In the last 50 years, rules regarding worker safety have expanded to include not just the work environment and performance of the job, but also the mandatory use of safety equipment. The evolution of workplace safety has often been the result of workplace incidents resulting in serious injuries and death. One response has been to change existing standards or add new standards to address the root causes of these incidents and hopefully reduce or eliminate them.

Alongside the introduction of workplace safety standards has been the introduction of safety equipment and standards related to that safety equipment.  The construction sector has some of the most rigorous requirements for occupational health and safety due to the inherent risk associated with many of the roles.

"In the last 50 years, rules regarding worker safety have expanded to include not just the work environment and performance of the job, but also the mandatory use of safety equipment."

On a construction site, it is the responsibility of the constructor to ensure the health and safety of all workers. When it comes to construction, in many cases the owner of a home undertaking a project can be defined as a “constructor” under labour laws. Before undertaking a construction project, large or small, homeowner or developer, making sure you have a clear understanding of your obligations under the law is vital.

For organizations in particular, having a comprehensive training program in place is an excellent way to keep on top of workplace safety and encourage a culture that promotes and encourages the adoption of safe practices every day.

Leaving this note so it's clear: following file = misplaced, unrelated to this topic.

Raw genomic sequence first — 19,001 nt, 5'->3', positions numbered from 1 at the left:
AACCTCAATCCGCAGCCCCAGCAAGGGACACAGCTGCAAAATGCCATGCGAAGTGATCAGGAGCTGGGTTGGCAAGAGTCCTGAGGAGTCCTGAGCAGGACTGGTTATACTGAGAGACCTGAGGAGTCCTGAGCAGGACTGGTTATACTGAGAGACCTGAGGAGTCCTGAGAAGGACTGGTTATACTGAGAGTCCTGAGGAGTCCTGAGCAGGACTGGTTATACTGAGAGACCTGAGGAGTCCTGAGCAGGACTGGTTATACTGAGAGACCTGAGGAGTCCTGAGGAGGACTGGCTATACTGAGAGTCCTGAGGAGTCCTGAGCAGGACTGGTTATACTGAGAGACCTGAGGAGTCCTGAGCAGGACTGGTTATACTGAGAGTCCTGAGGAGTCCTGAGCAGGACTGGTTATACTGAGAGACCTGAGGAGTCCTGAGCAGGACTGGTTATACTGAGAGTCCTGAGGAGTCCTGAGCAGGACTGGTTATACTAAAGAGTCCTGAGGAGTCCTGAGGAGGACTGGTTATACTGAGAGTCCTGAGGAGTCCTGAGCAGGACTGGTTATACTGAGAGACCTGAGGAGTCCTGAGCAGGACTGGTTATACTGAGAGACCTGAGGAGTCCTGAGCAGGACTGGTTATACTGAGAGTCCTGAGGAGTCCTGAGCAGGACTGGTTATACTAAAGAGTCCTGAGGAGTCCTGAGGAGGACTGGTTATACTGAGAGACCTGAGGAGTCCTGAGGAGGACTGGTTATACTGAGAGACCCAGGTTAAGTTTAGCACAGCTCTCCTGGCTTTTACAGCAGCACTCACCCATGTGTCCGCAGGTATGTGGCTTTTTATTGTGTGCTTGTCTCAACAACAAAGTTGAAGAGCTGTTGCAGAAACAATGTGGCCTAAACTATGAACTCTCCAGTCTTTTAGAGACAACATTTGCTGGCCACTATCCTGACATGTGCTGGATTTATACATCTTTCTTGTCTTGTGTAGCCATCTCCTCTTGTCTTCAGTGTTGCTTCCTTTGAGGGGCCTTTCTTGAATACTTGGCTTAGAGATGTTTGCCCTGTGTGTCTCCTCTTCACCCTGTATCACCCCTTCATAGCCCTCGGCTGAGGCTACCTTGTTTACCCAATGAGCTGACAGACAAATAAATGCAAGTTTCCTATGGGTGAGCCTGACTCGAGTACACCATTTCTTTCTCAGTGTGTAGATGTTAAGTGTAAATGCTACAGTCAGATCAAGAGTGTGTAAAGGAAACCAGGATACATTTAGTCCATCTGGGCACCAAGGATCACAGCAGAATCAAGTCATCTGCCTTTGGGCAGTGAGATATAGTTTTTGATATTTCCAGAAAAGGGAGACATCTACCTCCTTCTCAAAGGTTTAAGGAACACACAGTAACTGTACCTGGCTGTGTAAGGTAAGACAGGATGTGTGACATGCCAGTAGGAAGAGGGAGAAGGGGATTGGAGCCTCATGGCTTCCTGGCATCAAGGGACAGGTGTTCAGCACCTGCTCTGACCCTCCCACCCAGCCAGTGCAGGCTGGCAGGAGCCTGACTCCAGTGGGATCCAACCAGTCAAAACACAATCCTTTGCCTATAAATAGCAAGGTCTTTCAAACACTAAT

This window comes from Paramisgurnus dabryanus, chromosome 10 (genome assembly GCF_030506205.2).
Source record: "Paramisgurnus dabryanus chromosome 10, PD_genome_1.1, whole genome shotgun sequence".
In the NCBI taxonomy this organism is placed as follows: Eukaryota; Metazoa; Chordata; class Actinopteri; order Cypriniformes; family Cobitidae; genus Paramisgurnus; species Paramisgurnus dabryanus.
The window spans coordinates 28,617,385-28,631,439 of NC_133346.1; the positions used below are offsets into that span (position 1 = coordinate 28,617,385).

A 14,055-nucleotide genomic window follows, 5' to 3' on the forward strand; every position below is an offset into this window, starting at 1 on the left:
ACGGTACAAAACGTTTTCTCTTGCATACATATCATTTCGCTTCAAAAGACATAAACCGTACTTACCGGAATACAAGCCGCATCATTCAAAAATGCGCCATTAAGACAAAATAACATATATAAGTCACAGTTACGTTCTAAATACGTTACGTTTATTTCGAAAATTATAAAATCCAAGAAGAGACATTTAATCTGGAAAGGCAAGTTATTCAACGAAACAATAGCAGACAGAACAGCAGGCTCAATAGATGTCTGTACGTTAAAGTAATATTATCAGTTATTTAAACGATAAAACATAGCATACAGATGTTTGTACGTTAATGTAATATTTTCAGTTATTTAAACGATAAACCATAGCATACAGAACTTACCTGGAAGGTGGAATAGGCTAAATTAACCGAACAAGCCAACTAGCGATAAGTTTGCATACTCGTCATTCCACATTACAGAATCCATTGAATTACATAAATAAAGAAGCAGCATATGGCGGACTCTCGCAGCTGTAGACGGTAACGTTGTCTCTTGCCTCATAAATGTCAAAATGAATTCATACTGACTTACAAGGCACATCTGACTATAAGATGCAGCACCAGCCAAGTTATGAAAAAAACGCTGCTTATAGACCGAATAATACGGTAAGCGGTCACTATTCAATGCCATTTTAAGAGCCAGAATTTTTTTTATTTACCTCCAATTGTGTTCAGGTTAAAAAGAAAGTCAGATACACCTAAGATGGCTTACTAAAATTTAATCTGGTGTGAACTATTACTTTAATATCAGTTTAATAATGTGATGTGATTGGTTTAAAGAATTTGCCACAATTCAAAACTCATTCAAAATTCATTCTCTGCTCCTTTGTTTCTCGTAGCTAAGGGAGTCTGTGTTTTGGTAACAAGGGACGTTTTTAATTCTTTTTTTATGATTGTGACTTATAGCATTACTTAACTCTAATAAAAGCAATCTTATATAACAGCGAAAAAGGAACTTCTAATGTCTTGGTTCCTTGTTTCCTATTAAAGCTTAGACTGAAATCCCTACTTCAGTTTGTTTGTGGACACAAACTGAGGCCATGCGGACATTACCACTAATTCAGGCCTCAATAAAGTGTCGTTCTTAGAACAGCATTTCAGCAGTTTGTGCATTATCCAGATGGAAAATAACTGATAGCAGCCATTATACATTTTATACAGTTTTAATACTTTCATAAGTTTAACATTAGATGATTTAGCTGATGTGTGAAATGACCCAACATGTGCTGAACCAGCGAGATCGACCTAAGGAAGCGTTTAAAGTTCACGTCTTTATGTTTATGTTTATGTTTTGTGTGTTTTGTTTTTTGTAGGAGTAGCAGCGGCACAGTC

Training programs

There are many training programs offered across Canada that provide guidance; for workplace safety and responsibility of managers, the maintenance and safety of equipment, the inspection of equipment and injury prevention, to name a few.  These training programs help workers understand: how to implement best practices, the selection and use of safer products to help prevent injuries, the proper use of equipment and how to comply with legislation and regulations. It is important for employers to keep on top of changes to occupational health and safety standards and regulatory requirements and make sure that training and maintenance is ongoing.


Another important component of workplace safety within the construction industry is the use of personal protective equipment. This equipment is intended to help protect workers from hazards within the workplace. Some equipment such as safety goggles, hardhats and work boots, is easily recognized while other protective equipment may not be as visible, but it still plays a significant part in protecting workers.

For much of this equipment, voluntary standards exist that cover the design, construction, selection, care, use and testing. Many of these products can be tested and certified to help ensure that safety and performance requirements are met. When purchasing personal protective gear, look for a certification mark to indicate that the product has been tested to the appropriate standard.

Falling from heights

Within the construction industry, falls from heights are among the most common causes of serious work related injuries and death.  Falls can occur from overhead platforms or elevated workstations, even into holes in the floor. When work situations involve the risk of falling, a fall protection system is a critical component of safety practices and procedures.

Fall protection equipment includes a broad range of devices such as body belts, body harnesses, connecting components and vertical lifelines. On a construction site it is mandatory for workers who have the potential of falling to have and to make use of the proper fall protection equipment.

Occupational health and safety within Canada has come a long way since the 1960’s and has become an accepted part of the workplace. In order to help keep safety top of mind and to keep progressing workplace safety, it must be a part of every day practices.